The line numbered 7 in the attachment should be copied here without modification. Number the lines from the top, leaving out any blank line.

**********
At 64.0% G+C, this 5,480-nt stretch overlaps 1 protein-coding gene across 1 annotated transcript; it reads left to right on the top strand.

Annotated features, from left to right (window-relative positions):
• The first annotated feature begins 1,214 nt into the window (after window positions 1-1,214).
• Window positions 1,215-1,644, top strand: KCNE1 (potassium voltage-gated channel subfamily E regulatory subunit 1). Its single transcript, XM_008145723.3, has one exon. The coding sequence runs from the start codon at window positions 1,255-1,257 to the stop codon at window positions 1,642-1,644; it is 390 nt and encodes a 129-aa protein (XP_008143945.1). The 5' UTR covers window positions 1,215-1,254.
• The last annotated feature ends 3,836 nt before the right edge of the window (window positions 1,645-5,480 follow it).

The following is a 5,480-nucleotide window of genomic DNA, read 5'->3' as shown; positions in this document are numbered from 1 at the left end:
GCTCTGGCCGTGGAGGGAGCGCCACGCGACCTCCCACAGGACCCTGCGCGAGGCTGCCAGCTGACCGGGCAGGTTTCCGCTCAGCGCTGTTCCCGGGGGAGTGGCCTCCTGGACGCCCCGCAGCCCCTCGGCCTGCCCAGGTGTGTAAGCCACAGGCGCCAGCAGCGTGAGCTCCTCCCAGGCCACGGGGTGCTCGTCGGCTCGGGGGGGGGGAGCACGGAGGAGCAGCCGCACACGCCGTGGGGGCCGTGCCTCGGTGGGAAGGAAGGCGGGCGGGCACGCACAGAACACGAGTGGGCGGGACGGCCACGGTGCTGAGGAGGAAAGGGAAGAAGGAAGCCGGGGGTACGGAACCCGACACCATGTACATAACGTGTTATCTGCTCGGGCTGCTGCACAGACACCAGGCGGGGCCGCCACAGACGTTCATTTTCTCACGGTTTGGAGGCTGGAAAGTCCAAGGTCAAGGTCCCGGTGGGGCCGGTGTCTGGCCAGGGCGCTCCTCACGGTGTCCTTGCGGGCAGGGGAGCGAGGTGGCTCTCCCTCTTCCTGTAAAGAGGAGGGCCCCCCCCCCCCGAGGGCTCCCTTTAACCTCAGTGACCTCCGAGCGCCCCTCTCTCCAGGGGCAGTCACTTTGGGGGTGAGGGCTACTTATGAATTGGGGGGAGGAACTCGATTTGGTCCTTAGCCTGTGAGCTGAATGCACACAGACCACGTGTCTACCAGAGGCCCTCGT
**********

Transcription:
GCTCTGGCCGTGGAGGGAGCGCCACGCGACCTCCCACAGGACCCTGCGCGAGGCTGCCAGCTGACCGGGCAGGTTTCCGCTCAGCGCTGTTCCCGGGGGAGTGGCCTCCTGGACGCCCCGCAGCCCCTCGGCCTGCCCAGGTGTGTAAGCCACAGGCGCCAGCAGCGTGAGCTCCTCCCAGGCCACGGGGTGCTCGTCGGCTCGGGGGGGGGGAGCACGGAGGAGCAGCCGCACACGCCGTGGGGGCCGTGCCTCGGTGGGAAGGAAGGCGGGCGGGCACGCACAGAACACGAGTGGGCGGGACGGCCACGGTGCTGAGGAGGAAAGGGAAGAAGGAAGCCGGGGGTACGGAACCCGACACCATGTACATAACGTGTTATCTGCTCGGGCTGCTGCACAGACACCAGGCGGGGCCGCCACAGACGTTCATTTTCTCACGGTTTGGAGGCTGGAAAGTCCAAGGTCAAGGTCCCGGTGGGGCCGGTGTCTGGCCAGGGCGCTCCTCACGGTGTCCTTGCGGGCAGGGGAGCGAGGTGGCTCTCCCTCTTCCTGTAAAGAGGAGGGCCCCCCCCCCCCGAGGGCTCCCTTTAACCTCAGTGACCTCCGAGCGCCCCTCTCTCCAGGGGCAGTCACTTTGGGGGTGAGGGCTACTTATGAATTGGGGGGAGGAACTCGATTTGGTCCTTAGCCTGTGAGCTGAATGCACACAGACCACGTGTCTACCAGAGGCCCTCGT